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Haiti - Culture : The «Soup joumou» on the list of Intangible Cultural Heritage of Humanity
After the adoption of the "Soup joumou", UNESCO ambassadors visited the Haitian representative office to taste the fabulous giraumon soup.
Azoulay, Director General of UNESCO :
"It is an inscription of which we are very proud because it marks the recognition of the international community with regard to the Haitian heritage, so much the 'Soup Joumou' is linked to the history of the country and to the heroes and heroines of the independence."
Ambassador of Haiti to UNESCO :
"This historic moment was made possible thanks to the collaboration of a large number of actors : the Haitian National Commission for Cooperation with UNESCO, the Haitian Government. Thanks also to the students, professors and researchers of the State University of Haiti who carried out an inventory of this element; associations and community groups that supported the candidacy; to the photographers and videographers who contributed to it; to the experts who provided the writing and translation; national and international media. Long live the 'Soup Joumou' !" Dominique Dupuy, Permanent Delegate Ambassador of Haiti to UNESCO.
Ambassador of Switzerland Muriel Berset Kohen :
"If today we accept the application of giraumon soup on the list, it is not out of generosity due to the exceptional circumstances that Haiti is going through, but it is because of the quality of the dossier. The criteria were met and this, it must be emphasized [...]"
Ministry of Culture :
"Joumou soup is officially listed on the Representative List of the Intangible Heritage of Unesco. Bravo 'Soup Joumou', bravo libète, bravo Haiti" Ministry of Culture.
Claude Joseph :
"[...] I welcome this news with great pride and emotion. 'Soup joumou raple nou sakrifis zansèt nou yo te fè pou te goumen kont esklavaj ak rasis sou latè. Ayibobo pou zansèt nou yo. Ayiti pap peri' !!' Claude Joseph, Former Prime Minister, Former Minister of Foreign Affairs.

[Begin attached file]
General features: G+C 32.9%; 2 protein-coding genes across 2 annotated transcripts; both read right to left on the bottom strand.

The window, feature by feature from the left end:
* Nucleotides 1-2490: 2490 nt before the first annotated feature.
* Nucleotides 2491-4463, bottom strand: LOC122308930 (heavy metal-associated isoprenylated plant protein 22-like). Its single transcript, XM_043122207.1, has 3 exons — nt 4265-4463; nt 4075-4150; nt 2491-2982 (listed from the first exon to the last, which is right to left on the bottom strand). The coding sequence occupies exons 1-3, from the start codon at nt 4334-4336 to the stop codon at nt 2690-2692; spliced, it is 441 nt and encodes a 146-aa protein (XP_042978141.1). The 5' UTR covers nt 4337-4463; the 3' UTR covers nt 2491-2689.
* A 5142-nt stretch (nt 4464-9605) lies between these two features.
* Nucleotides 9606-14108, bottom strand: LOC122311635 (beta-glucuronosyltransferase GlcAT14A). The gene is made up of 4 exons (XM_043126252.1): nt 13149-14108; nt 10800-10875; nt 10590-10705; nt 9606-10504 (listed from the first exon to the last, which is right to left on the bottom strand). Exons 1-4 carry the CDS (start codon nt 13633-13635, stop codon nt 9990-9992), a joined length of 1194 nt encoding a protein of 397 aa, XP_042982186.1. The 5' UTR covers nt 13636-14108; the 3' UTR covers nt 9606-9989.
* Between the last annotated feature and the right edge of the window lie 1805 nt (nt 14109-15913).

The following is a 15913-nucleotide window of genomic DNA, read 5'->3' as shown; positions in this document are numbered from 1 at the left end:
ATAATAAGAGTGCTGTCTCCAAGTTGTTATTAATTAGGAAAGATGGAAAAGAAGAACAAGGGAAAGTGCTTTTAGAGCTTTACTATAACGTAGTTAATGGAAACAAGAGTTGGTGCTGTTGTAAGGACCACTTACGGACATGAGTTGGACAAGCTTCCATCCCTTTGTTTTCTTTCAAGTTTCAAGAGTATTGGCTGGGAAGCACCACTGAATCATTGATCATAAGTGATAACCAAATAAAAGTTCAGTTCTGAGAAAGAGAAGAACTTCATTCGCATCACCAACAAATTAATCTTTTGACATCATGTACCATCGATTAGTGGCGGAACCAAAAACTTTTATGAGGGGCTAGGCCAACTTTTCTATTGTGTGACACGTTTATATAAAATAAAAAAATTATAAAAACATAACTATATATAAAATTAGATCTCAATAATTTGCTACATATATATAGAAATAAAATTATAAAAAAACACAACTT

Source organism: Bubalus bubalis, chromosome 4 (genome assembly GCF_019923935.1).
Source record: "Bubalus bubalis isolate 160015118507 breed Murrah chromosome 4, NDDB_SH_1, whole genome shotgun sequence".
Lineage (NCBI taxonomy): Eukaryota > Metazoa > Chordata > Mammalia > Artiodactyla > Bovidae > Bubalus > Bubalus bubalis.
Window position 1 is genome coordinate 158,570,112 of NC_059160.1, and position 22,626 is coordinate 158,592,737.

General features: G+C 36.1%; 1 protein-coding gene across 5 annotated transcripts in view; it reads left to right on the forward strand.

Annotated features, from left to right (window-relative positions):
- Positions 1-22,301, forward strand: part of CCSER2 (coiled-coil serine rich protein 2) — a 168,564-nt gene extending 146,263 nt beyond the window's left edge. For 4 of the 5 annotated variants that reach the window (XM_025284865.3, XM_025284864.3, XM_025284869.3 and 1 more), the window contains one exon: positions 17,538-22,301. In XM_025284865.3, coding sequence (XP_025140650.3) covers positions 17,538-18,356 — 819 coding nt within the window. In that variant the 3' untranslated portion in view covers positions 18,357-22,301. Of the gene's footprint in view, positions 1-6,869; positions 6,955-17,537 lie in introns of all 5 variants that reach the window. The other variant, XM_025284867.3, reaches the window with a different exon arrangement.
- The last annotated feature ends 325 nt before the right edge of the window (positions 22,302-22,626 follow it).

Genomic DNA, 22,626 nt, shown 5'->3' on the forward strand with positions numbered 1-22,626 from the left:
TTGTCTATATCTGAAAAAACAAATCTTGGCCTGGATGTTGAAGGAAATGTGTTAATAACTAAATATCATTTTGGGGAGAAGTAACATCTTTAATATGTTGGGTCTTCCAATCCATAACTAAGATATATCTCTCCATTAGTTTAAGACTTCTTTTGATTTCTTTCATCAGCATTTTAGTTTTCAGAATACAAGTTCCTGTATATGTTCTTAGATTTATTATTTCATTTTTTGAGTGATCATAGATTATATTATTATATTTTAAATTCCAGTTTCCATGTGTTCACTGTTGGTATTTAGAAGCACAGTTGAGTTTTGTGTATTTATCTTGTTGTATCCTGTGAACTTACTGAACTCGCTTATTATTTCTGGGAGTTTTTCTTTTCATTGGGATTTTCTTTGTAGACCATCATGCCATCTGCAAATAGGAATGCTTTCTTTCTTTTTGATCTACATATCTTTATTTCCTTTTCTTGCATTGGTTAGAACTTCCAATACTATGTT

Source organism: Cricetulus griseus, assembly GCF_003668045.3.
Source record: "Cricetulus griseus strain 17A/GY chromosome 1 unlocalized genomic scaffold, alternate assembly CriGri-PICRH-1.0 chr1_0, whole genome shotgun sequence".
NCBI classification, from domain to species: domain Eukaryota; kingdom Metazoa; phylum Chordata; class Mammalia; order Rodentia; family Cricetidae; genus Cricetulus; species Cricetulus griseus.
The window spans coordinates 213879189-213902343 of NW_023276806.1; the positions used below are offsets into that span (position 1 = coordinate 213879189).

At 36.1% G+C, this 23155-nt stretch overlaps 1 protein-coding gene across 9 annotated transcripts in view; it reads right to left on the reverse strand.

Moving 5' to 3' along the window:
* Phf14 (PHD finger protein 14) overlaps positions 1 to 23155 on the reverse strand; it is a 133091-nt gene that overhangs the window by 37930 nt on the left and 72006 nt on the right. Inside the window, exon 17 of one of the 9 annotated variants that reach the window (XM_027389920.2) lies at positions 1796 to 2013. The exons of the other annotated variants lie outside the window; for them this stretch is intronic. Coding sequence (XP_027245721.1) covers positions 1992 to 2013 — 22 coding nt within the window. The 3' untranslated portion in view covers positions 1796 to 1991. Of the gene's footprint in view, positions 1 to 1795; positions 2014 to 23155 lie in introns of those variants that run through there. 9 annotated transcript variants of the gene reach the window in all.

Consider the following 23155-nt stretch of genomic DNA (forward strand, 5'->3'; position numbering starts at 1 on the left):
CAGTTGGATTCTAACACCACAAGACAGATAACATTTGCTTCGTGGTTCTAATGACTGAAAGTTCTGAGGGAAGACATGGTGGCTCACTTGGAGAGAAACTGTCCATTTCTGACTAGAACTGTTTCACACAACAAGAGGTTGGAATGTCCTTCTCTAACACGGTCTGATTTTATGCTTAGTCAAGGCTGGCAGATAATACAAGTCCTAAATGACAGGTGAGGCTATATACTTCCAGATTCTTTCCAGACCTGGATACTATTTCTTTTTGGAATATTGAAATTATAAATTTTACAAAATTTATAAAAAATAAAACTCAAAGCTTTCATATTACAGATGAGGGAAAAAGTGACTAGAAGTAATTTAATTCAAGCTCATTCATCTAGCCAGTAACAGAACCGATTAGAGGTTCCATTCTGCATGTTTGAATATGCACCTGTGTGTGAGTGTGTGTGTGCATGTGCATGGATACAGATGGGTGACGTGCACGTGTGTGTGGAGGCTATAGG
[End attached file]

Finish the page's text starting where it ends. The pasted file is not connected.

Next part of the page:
Find out more about the Giraumon soup :
Joumou or giraumon soup is a traditional Haitian pumpkin soup made with vegetables, plantains, meat, pasta and spices. It is a celebratory dish, deeply rooted in Haitian identity, and its preparation promotes social cohesion and belonging among communities. Originally reserved for slave owners, Haitians took ownership of the soup when they gained independence from France, turning it into a symbol of their newly acquired freedom and an expression of their dignity and resilience.
It is made from giraumon, a variety of pumpkin once cultivated by the indigenous peoples of the Caribbean, and is prepared and consumed specifically on the first of January – Haiti’s Independence Day – when it constitutes the first meal of the year. It also serves as traditional Sunday breakfast. The preparation of Joumou soup is a family and community affair: women manage the overall activities, children help to prepare the ingredients, artisans make the aluminium pots and other utensils used to prepare the soup, and farmers work the land to harvest the vegetables. Today, several variations of the soup can be found in Caribbean and Latin American cuisines.